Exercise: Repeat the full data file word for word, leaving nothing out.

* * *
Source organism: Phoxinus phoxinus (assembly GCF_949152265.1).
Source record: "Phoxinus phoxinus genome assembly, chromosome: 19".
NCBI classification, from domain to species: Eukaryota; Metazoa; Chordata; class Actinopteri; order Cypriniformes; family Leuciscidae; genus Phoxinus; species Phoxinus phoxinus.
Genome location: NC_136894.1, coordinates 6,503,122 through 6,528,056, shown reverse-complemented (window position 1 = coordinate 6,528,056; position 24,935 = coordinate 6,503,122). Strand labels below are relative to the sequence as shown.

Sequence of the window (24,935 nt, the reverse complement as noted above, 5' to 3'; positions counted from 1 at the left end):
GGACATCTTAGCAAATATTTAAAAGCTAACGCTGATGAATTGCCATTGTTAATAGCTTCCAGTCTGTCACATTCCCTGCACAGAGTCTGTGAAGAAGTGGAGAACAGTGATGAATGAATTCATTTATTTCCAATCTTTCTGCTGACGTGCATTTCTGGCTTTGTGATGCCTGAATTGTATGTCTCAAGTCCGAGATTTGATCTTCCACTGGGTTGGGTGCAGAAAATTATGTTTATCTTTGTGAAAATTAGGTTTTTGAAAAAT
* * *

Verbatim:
Source organism: Phoxinus phoxinus (assembly GCF_949152265.1).
Source record: "Phoxinus phoxinus genome assembly, chromosome: 19".
NCBI classification, from domain to species: Eukaryota; Metazoa; Chordata; class Actinopteri; order Cypriniformes; family Leuciscidae; genus Phoxinus; species Phoxinus phoxinus.
Genome location: NC_136894.1, coordinates 6,503,122 through 6,528,056, shown reverse-complemented (window position 1 = coordinate 6,528,056; position 24,935 = coordinate 6,503,122). Strand labels below are relative to the sequence as shown.

Sequence of the window (24,935 nt, the reverse complement as noted above, 5' to 3'; positions counted from 1 at the left end):
GGACATCTTAGCAAATATTTAAAAGCTAACGCTGATGAATTGCCATTGTTAATAGCTTCCAGTCTGTCACATTCCCTGCACAGAGTCTGTGAAGAAGTGGAGAACAGTGATGAATGAATTCATTTATTTCCAATCTTTCTGCTGACGTGCATTTCTGGCTTTGTGATGCCTGAATTGTATGTCTCAAGTCCGAGATTTGATCTTCCACTGGGTTGGGTGCAGAAAATTATGTTTATCTTTGTGAAAATTAGGTTTTTGAAAAAT